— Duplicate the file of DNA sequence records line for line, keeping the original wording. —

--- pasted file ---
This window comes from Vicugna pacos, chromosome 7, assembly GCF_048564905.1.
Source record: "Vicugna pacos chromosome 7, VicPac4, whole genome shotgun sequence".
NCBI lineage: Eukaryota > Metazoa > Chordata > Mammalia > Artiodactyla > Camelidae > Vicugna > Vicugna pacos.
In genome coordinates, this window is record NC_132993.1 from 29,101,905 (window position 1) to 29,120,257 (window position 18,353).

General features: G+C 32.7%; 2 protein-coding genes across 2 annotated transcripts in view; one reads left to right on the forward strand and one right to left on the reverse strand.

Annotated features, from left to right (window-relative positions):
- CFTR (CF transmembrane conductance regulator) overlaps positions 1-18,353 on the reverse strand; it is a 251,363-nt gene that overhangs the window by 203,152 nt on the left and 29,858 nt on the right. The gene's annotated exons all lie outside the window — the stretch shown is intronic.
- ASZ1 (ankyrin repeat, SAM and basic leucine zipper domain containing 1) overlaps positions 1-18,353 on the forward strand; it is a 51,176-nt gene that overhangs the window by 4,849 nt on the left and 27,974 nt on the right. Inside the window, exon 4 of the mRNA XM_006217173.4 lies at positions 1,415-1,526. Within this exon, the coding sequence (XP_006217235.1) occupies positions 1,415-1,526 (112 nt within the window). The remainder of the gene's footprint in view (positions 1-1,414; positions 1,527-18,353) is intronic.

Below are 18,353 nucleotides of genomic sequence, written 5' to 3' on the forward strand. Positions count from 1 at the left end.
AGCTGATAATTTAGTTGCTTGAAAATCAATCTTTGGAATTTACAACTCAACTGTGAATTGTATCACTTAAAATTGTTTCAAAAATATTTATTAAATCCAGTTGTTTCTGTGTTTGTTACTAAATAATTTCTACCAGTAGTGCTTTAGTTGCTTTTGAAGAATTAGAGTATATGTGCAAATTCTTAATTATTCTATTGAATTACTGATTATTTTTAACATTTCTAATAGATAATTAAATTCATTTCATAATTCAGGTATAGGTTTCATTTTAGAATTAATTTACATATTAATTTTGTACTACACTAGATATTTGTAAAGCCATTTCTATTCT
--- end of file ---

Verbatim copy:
This window comes from Vicugna pacos, chromosome 7, assembly GCF_048564905.1.
Source record: "Vicugna pacos chromosome 7, VicPac4, whole genome shotgun sequence".
NCBI lineage: Eukaryota > Metazoa > Chordata > Mammalia > Artiodactyla > Camelidae > Vicugna > Vicugna pacos.
In genome coordinates, this window is record NC_132993.1 from 29,101,905 (window position 1) to 29,120,257 (window position 18,353).

General features: G+C 32.7%; 2 protein-coding genes across 2 annotated transcripts in view; one reads left to right on the forward strand and one right to left on the reverse strand.

Annotated features, from left to right (window-relative positions):
- CFTR (CF transmembrane conductance regulator) overlaps positions 1-18,353 on the reverse strand; it is a 251,363-nt gene that overhangs the window by 203,152 nt on the left and 29,858 nt on the right. The gene's annotated exons all lie outside the window — the stretch shown is intronic.
- ASZ1 (ankyrin repeat, SAM and basic leucine zipper domain containing 1) overlaps positions 1-18,353 on the forward strand; it is a 51,176-nt gene that overhangs the window by 4,849 nt on the left and 27,974 nt on the right. Inside the window, exon 4 of the mRNA XM_006217173.4 lies at positions 1,415-1,526. Within this exon, the coding sequence (XP_006217235.1) occupies positions 1,415-1,526 (112 nt within the window). The remainder of the gene's footprint in view (positions 1-1,414; positions 1,527-18,353) is intronic.

Below are 18,353 nucleotides of genomic sequence, written 5' to 3' on the forward strand. Positions count from 1 at the left end.
AGCTGATAATTTAGTTGCTTGAAAATCAATCTTTGGAATTTACAACTCAACTGTGAATTGTATCACTTAAAATTGTTTCAAAAATATTTATTAAATCCAGTTGTTTCTGTGTTTGTTACTAAATAATTTCTACCAGTAGTGCTTTAGTTGCTTTTGAAGAATTAGAGTATATGTGCAAATTCTTAATTATTCTATTGAATTACTGATTATTTTTAACATTTCTAATAGATAATTAAATTCATTTCATAATTCAGGTATAGGTTTCATTTTAGAATTAATTTACATATTAATTTTGTACTACACTAGATATTTGTAAAGCCATTTCTATTCT